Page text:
First it was US hedge fund Elliott Associates, which suggested selling off the crown jewels – former chairman and chief executive Sir Ken Morrison’s much treasured real estate.
US investor pressure is mounting on the Bradford-based supermarket to flog off its freehold properties to raise cash for shareholders.
It should be remembered that Sir Ken deliberately created this portfolio as he didn’t want to be left at the mercy of long-lease agreements.
If a store is no longer viable due to demographic changes or if shoppers decide they don’t want to trudge around a supermarket when they can shop online, Morrisons doesn’t want to be left with a 25-year lease.
There are a lot of other doubts about the US investor plans.
There is no way the Competition Commission would let the big four supermarkets be carved up and forced to sell their assets – especially with trading being so tough. The Commission said it wanted four national players competing in a viable manner after Morrisons bought Safeway in 2003.
As analyst Clive Black, at Shore Capital, says, selling off the freehold assets could leverage the retailers to a point where their viability comes into question.
This week it’s reportedly the turn of the disgruntled Morrisons family to swoop down, although it has to be said that apparently Sir Ken has no idea of their plans.
If the reports are true, it appears that the family are approaching private equity to try to take the firm private and out of the City spotlight.
Maybe they are concerned about American plans to sell off the freehold estate and want to rid the firm of investors who want to make a short-term gain with no thought about the company’s long-term future.
We also know that Sir Ken doesn’t support chief executive Dalton Philips’ decision to enter the online and convenience markets.
However, any thoughts that Morrisons can return to its roots as a small Northern grocer are misguided.
The Competition Commission won’t allow its rivals to buy up its stores and get any bigger.
Morrisons, Yorkshire’s biggest PLC, is late to the party on both convenience and online and it has a grim few years ahead playing catch up.
However, it is the only feasible solution.
While it is easy to see Morrisons’ sales decline as being a problem unique to Morrisons, its main rivals Tesco, Asda and Sainsbury’s are all seeing slower sales at their core estate.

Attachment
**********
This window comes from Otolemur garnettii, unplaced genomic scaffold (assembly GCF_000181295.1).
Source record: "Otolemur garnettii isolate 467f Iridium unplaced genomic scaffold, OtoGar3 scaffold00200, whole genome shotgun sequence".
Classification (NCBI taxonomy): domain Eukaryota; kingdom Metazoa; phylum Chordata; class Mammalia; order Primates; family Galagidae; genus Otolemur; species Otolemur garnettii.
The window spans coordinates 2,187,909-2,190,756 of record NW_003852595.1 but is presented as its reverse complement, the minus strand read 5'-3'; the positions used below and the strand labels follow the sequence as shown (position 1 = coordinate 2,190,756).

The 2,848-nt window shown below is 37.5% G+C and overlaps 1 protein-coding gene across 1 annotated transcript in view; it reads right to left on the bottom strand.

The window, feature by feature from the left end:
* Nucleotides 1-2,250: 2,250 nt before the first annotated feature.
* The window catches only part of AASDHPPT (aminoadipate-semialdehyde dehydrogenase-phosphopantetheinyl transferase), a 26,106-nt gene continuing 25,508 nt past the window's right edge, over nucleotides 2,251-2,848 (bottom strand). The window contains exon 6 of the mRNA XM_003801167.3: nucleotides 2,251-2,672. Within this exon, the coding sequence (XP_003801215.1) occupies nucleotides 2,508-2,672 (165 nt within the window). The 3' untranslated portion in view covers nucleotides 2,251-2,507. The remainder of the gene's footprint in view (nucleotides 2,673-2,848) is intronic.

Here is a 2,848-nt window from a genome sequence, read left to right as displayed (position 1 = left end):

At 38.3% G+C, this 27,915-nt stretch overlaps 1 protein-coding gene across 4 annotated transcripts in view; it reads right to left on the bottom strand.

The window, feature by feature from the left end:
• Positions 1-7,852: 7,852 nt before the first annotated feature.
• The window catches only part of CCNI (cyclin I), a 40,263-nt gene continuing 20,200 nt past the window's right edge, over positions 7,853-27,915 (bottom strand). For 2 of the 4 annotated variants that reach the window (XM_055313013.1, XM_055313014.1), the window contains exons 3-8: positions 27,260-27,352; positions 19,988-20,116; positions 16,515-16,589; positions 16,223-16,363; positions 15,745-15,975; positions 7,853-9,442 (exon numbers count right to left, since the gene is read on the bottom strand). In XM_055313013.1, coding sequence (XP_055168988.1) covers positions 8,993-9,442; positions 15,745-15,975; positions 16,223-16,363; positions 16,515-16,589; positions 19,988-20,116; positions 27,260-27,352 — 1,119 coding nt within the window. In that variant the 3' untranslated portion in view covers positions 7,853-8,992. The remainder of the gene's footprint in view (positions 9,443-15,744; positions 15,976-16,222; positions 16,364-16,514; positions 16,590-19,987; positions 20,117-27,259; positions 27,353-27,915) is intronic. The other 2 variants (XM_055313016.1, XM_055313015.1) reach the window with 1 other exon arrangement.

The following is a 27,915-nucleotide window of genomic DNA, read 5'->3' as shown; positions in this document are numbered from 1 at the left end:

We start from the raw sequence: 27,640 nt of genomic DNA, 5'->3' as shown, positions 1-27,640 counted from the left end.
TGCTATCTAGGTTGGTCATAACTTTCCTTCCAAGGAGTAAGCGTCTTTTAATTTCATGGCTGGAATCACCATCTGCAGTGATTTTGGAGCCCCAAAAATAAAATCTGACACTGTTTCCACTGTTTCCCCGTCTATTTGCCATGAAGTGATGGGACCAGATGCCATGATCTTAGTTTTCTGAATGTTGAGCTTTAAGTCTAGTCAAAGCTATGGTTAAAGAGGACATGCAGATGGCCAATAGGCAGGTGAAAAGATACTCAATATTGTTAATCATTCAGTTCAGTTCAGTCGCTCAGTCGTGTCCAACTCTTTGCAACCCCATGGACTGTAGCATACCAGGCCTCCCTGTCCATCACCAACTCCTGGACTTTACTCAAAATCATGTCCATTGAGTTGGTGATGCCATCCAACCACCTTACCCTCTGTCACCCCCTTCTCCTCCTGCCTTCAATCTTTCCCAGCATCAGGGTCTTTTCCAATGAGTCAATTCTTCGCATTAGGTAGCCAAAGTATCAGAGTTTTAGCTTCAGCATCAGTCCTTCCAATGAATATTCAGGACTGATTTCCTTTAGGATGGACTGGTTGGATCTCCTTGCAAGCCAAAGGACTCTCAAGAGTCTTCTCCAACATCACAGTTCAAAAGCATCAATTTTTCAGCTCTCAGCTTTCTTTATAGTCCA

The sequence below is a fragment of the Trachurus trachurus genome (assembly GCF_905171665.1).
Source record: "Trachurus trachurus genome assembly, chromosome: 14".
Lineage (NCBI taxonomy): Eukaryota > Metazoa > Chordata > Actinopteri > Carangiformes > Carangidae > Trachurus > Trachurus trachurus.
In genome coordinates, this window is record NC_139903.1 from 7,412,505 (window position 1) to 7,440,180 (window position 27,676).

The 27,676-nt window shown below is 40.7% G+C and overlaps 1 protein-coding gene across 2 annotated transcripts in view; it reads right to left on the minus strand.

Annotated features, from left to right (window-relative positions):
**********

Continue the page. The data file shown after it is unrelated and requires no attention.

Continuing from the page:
It is only convenience and online that are driving sales as the discounters encroach on their territory.
If the reports are true and the Morrisons family believe that the city is short-termist they are very much mistaken if they believe private equity will bail out the business right now and take a long-term view.
Indeed, it appears that CVC, Carlyle and Apax have all walked away from a deal.
Asked by the Yorkshire Post whether he will still be at the helm this time next year, Mr Philips said: “I have a big job to do in terms of leading this strategy. My job is to execute that. I’m very committed to what we’re doing. I’m very confident about the strategy – I need to lead that.”
He said that the group has been very clear with shareholders about its future strategy and they are backing him.
“They have a good understanding of the structural shifts in this market and we need to move forward,” he said.
We can expect more “miracle solutions” for Morrisons’ woes as this year progresses and its sales continue to fall.
Mr Black at Shore Capital said that given Morrison’s trading weakness and relatively low valuation, such initiatives are to be expected at this time.
However he, like Blackfriar, expects that the status quo will persist for now.
The problem with miracle solutions is they are usually too good to be true and it’s best not to waste too much time and effort on them.
There is only one way that Morrisons is going to rediscover its former strength and that is if it makes a success of convenience and online.
We can expect Mr Philips to update the market when the group announces its final results exactly one month from today.
Much will be riding on the outcome.